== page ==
note = "Acknowledgements This work was supported by the National Institute for Health Research (NIHR) under its Programme Grants for Applied Research scheme; grant number RP-PG-0610-10026. The views expressed in this publication are those of the authors and not necessarily those of the NHS, the NIHR or the Department of Health. This study involved the creation of a website for HealthTalk.org, an online resource based on qualitative studies of people's experiences of health and illness (www.healthtalk.org), and development of a guide for parents and carers (http://www.psych.ox.ac.uk/research/csr/research-projects-1/coping-with-self-harm-a-guide-for-parents-and-carers). The authors are grateful for the contributions of the study participants and the project Advisory Panel. A.S. contributed to the analysis and interpretation of data and drafted the article. N.H., S.S., L.L., AF, A.S., N.K., D.G. and K.H. contributed to conception and design as well as revising the article. N.H. and S.S. conducted the initial analysis and interpretation. K.H. and D.G. are National Institute for Health Research Senior Investigators. L.L. is supported by a fellowship from the NIHR Oxford Biomedical Research Centre. N.K. is supported by Manchester Mental Health and Social Care Trust and chaired the 2011 NICE guidelines for self-harm and the 2013 NICE Quality Standard for self-harm. A.F., N.H., S.S. and A.S. have no potential conflicts of interest in relation to this report.",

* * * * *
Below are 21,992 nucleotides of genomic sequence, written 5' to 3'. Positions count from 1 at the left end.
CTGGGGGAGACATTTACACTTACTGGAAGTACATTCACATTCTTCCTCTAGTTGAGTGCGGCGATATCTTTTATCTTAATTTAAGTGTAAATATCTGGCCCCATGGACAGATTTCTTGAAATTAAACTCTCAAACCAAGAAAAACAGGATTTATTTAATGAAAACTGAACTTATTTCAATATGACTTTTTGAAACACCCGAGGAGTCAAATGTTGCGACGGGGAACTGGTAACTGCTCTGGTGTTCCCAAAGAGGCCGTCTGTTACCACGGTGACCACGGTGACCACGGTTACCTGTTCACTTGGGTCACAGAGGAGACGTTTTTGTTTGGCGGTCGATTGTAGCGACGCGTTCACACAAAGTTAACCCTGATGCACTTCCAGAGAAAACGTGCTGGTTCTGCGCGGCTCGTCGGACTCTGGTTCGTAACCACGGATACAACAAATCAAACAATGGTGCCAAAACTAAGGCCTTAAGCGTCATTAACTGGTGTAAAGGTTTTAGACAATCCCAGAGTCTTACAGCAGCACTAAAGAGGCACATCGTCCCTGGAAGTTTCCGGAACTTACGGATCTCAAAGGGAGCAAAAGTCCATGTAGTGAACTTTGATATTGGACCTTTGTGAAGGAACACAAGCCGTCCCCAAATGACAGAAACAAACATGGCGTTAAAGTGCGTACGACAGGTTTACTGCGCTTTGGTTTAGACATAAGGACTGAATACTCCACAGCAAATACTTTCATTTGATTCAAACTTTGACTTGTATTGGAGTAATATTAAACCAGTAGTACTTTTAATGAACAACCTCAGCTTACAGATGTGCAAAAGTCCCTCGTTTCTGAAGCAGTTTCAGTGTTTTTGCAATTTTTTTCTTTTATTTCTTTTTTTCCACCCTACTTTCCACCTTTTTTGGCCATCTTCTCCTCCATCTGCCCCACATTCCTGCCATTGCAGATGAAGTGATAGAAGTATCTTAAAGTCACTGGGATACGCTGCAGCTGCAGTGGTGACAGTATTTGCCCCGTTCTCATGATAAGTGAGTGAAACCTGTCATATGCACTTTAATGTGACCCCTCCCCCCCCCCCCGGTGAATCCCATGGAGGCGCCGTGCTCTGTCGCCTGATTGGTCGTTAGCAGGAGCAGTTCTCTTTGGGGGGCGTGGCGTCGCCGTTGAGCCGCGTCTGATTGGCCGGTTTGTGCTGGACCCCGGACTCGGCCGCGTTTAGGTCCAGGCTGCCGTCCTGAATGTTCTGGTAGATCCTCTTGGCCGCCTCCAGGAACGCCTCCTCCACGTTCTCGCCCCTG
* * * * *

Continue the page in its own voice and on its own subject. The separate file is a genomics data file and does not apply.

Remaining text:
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AU - Stewart, Anne

AU - Hughes, Nicholas D

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AU - Locock, Louise

AU - Ferrey, Anne

AU - Kapur, Navneet

AU - Gunnell, David

AU - Hawton, Keith